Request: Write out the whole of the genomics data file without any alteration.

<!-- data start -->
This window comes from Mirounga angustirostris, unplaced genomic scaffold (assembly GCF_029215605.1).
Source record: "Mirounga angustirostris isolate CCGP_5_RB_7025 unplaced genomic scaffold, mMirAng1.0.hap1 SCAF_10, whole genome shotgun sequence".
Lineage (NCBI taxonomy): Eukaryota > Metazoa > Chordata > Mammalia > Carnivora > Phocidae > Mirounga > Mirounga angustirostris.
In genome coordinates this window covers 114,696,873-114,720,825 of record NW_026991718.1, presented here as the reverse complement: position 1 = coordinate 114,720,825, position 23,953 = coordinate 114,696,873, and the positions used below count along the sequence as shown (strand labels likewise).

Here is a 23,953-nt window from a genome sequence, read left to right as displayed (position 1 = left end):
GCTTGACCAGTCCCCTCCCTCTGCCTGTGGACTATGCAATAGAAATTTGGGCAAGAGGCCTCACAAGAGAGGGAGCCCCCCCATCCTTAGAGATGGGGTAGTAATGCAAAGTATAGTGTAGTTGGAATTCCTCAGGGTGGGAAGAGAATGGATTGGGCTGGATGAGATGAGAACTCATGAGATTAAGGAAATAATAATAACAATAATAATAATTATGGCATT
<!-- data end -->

This window comes from Mirounga angustirostris, unplaced genomic scaffold (assembly GCF_029215605.1).
Source record: "Mirounga angustirostris isolate CCGP_5_RB_7025 unplaced genomic scaffold, mMirAng1.0.hap1 SCAF_10, whole genome shotgun sequence".
Lineage (NCBI taxonomy): Eukaryota > Metazoa > Chordata > Mammalia > Carnivora > Phocidae > Mirounga > Mirounga angustirostris.
In genome coordinates this window covers 114,696,873-114,720,825 of record NW_026991718.1, presented here as the reverse complement: position 1 = coordinate 114,720,825, position 23,953 = coordinate 114,696,873, and the positions used below count along the sequence as shown (strand labels likewise).

Here is a 23,953-nt window from a genome sequence, read left to right as displayed (position 1 = left end):
GCTTGACCAGTCCCCTCCCTCTGCCTGTGGACTATGCAATAGAAATTTGGGCAAGAGGCCTCACAAGAGAGGGAGCCCCCCCATCCTTAGAGATGGGGTAGTAATGCAAAGTATAGTGTAGTTGGAATTCCTCAGGGTGGGAAGAGAATGGATTGGGCTGGATGAGATGAGAACTCATGAGATTAAGGAAATAATAATAACAATAATAATAATTATGGCATT